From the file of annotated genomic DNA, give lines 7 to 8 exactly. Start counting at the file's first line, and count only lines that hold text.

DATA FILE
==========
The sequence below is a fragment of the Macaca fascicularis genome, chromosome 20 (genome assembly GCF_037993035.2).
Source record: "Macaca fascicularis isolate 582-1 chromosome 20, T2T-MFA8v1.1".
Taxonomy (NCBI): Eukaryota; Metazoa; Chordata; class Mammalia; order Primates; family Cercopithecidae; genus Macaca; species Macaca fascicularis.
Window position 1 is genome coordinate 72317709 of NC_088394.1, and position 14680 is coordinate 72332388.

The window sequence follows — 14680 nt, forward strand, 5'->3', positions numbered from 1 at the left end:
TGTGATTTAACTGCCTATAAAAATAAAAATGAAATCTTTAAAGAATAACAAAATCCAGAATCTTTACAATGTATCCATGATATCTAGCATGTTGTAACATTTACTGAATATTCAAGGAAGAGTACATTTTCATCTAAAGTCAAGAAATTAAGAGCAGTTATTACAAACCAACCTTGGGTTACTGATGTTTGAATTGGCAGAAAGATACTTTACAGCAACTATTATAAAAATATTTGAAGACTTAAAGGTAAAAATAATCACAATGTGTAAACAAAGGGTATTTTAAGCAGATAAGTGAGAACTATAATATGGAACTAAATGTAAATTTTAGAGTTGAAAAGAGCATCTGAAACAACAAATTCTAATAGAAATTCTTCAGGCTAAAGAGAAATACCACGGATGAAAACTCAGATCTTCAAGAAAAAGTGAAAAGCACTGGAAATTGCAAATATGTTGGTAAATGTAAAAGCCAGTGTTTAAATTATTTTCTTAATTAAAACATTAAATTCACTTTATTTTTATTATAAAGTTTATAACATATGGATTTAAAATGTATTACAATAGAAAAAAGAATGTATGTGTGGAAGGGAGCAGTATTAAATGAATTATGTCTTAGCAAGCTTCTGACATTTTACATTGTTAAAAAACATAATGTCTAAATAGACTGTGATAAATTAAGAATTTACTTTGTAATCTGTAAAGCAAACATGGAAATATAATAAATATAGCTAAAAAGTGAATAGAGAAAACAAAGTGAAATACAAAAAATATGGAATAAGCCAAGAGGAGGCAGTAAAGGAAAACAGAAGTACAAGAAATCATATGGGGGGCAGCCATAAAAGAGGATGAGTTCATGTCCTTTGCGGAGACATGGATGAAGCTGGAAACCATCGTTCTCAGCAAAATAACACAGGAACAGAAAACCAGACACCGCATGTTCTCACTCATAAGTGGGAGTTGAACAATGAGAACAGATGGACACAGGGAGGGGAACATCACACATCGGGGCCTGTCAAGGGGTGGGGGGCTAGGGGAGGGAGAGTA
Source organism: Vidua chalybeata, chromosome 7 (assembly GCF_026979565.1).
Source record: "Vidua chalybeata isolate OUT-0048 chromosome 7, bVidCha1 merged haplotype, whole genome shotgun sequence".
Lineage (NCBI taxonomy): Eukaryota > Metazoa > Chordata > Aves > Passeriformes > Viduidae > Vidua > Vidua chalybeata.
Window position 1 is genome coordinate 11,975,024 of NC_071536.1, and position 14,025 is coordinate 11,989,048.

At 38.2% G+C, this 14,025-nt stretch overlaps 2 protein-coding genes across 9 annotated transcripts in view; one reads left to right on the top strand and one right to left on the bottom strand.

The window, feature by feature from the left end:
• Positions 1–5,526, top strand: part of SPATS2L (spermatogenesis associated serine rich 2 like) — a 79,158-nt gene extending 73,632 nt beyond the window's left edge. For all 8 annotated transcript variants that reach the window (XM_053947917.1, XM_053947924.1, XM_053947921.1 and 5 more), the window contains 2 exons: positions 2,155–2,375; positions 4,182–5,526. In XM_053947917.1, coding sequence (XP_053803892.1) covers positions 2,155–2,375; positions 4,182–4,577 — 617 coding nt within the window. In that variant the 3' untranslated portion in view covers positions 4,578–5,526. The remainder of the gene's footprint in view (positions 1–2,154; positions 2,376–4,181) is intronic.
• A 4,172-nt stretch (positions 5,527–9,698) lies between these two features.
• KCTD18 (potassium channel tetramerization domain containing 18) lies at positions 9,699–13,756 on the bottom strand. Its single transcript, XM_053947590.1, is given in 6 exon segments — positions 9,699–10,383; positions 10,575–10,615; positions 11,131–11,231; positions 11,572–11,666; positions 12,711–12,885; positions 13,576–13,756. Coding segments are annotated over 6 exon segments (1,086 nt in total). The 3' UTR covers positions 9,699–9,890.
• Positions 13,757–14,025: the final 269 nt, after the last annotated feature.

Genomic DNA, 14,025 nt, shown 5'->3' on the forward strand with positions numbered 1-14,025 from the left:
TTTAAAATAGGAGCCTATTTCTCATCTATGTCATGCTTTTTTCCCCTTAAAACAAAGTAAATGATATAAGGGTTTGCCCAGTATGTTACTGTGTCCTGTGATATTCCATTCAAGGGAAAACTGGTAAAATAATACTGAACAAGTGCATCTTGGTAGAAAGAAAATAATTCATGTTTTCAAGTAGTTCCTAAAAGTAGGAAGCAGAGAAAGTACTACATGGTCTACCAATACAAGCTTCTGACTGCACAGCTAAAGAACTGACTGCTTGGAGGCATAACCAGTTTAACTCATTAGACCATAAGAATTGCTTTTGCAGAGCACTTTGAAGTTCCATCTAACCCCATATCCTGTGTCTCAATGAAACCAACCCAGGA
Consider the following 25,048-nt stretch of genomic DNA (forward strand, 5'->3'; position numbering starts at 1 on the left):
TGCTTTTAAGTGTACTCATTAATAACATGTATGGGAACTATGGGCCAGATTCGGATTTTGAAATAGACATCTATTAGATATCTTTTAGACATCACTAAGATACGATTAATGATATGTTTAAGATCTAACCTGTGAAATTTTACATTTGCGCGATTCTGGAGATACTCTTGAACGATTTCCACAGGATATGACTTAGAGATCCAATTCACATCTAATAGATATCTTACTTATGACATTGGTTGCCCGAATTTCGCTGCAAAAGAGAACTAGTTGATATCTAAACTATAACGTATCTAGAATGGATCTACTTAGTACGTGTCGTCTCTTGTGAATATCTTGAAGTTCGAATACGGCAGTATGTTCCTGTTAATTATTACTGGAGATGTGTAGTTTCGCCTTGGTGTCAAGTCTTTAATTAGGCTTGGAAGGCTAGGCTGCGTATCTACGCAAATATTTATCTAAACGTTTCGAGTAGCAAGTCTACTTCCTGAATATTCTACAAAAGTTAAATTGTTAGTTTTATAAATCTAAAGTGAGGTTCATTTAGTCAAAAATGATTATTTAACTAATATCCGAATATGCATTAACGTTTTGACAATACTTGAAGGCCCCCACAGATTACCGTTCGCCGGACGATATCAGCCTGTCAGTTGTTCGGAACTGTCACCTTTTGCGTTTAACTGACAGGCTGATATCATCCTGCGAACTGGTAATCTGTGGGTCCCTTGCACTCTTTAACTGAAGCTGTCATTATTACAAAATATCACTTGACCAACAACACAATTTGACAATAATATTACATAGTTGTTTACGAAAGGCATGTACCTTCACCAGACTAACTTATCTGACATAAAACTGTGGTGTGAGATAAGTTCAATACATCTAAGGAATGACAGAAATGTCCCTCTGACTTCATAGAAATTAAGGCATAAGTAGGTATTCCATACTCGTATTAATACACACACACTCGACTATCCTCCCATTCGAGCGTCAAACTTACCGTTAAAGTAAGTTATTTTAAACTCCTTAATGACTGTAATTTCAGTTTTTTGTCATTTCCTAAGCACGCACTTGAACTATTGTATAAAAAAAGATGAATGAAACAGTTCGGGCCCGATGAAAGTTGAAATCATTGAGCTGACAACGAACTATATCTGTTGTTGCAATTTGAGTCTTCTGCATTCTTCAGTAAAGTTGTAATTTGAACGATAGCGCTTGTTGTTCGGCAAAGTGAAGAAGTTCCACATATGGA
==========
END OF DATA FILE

Source organism: Vidua chalybeata, chromosome 7 (assembly GCF_026979565.1).
Source record: "Vidua chalybeata isolate OUT-0048 chromosome 7, bVidCha1 merged haplotype, whole genome shotgun sequence".